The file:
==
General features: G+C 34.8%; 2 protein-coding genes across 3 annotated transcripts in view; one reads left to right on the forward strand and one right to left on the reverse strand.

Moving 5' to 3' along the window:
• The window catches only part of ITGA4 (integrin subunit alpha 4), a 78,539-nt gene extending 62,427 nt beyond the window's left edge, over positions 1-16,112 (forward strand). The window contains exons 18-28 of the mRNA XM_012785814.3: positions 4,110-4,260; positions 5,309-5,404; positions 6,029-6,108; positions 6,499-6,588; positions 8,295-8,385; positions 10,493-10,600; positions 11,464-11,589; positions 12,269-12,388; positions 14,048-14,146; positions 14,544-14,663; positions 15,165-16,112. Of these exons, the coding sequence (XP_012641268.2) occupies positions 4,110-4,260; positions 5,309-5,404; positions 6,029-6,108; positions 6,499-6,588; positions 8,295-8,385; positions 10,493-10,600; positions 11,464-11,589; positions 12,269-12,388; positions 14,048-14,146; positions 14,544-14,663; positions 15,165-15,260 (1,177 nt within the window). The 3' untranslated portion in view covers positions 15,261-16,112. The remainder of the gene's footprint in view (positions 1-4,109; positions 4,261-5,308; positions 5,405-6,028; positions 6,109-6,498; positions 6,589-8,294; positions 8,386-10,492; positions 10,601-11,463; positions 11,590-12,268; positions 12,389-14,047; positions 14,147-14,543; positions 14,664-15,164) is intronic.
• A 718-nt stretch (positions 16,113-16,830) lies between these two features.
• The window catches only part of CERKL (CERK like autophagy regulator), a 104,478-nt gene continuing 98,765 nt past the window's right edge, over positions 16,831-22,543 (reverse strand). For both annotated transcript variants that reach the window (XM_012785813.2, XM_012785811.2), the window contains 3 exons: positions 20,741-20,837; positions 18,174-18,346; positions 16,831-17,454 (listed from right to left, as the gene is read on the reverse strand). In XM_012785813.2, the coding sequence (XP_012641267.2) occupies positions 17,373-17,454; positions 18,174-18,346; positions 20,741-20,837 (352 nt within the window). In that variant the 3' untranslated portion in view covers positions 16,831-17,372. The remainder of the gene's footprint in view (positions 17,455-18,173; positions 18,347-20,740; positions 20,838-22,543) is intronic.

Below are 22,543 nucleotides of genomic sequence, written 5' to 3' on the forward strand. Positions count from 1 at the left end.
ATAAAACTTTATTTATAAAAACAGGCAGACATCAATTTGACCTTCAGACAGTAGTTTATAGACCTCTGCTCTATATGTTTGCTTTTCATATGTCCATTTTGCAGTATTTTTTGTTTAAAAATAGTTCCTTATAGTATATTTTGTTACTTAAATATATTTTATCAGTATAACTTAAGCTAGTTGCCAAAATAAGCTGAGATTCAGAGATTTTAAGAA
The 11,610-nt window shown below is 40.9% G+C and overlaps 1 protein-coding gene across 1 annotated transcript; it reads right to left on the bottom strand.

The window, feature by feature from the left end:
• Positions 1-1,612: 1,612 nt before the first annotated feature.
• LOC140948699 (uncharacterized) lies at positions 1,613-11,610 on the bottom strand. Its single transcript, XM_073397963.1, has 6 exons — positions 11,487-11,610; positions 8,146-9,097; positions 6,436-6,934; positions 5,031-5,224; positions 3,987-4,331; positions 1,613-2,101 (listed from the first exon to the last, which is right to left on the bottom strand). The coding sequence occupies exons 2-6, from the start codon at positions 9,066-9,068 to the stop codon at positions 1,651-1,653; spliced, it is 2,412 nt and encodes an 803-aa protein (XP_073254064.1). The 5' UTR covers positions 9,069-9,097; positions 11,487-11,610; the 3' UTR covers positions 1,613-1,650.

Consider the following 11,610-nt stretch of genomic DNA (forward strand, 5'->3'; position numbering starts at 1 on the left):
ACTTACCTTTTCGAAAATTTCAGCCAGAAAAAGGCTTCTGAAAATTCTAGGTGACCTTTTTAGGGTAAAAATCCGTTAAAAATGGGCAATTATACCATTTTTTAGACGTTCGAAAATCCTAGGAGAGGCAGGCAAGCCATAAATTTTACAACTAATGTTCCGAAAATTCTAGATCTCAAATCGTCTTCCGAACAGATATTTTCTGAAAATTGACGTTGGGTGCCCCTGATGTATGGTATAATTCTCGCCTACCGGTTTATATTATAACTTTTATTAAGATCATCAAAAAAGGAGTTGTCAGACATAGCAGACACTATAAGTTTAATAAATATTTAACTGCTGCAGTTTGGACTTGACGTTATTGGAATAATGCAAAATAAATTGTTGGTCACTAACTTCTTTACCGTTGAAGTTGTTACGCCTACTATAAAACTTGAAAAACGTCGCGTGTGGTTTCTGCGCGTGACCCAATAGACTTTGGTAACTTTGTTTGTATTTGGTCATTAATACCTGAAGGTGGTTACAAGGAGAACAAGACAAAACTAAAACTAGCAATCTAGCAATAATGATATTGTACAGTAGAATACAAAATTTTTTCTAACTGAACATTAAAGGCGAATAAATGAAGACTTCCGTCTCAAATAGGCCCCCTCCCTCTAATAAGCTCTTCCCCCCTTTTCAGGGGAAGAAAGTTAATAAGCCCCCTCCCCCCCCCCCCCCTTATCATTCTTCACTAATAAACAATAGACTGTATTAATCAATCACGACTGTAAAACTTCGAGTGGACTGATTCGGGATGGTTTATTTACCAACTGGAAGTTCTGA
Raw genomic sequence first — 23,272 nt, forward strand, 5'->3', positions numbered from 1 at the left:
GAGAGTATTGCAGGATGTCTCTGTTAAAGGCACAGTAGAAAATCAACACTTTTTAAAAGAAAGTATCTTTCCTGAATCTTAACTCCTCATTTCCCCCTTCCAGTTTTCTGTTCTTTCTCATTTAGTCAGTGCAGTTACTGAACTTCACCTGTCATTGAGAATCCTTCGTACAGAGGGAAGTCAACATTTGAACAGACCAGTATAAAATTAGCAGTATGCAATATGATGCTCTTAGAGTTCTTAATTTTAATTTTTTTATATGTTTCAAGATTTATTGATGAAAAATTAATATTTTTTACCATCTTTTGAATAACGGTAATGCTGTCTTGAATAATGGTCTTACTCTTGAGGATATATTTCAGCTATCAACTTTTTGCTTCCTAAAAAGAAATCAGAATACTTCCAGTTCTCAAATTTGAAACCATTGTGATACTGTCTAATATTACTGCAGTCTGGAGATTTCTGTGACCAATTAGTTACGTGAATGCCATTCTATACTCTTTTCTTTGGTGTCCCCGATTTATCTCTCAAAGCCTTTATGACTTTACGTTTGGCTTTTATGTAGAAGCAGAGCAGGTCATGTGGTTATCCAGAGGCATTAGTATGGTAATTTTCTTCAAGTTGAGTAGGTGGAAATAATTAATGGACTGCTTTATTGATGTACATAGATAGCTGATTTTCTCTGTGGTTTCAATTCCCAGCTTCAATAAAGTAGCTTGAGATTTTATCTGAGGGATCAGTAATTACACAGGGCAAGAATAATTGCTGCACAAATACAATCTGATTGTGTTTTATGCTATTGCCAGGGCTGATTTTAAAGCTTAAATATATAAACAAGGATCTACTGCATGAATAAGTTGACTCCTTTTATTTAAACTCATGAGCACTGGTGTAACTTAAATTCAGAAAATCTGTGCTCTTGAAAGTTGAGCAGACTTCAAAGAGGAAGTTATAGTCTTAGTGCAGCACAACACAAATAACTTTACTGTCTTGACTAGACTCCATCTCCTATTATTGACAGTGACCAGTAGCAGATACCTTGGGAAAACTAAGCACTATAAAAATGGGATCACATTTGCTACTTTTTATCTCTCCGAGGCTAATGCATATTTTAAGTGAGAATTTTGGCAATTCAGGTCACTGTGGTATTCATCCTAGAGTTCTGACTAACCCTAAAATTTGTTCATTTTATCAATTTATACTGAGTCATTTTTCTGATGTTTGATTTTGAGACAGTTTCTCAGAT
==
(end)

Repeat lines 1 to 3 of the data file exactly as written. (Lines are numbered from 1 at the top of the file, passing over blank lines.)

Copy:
General features: G+C 34.8%; 2 protein-coding genes across 3 annotated transcripts in view; one reads left to right on the forward strand and one right to left on the reverse strand.

Moving 5' to 3' along the window:
• The window catches only part of ITGA4 (integrin subunit alpha 4), a 78,539-nt gene extending 62,427 nt beyond the window's left edge, over positions 1-16,112 (forward strand). The window contains exons 18-28 of the mRNA XM_012785814.3: positions 4,110-4,260; positions 5,309-5,404; positions 6,029-6,108; positions 6,499-6,588; positions 8,295-8,385; positions 10,493-10,600; positions 11,464-11,589; positions 12,269-12,388; positions 14,048-14,146; positions 14,544-14,663; positions 15,165-16,112. Of these exons, the coding sequence (XP_012641268.2) occupies positions 4,110-4,260; positions 5,309-5,404; positions 6,029-6,108; positions 6,499-6,588; positions 8,295-8,385; positions 10,493-10,600; positions 11,464-11,589; positions 12,269-12,388; positions 14,048-14,146; positions 14,544-14,663; positions 15,165-15,260 (1,177 nt within the window). The 3' untranslated portion in view covers positions 15,261-16,112. The remainder of the gene's footprint in view (positions 1-4,109; positions 4,261-5,308; positions 5,405-6,028; positions 6,109-6,498; positions 6,589-8,294; positions 8,386-10,492; positions 10,601-11,463; positions 11,590-12,268; positions 12,389-14,047; positions 14,147-14,543; positions 14,664-15,164) is intronic.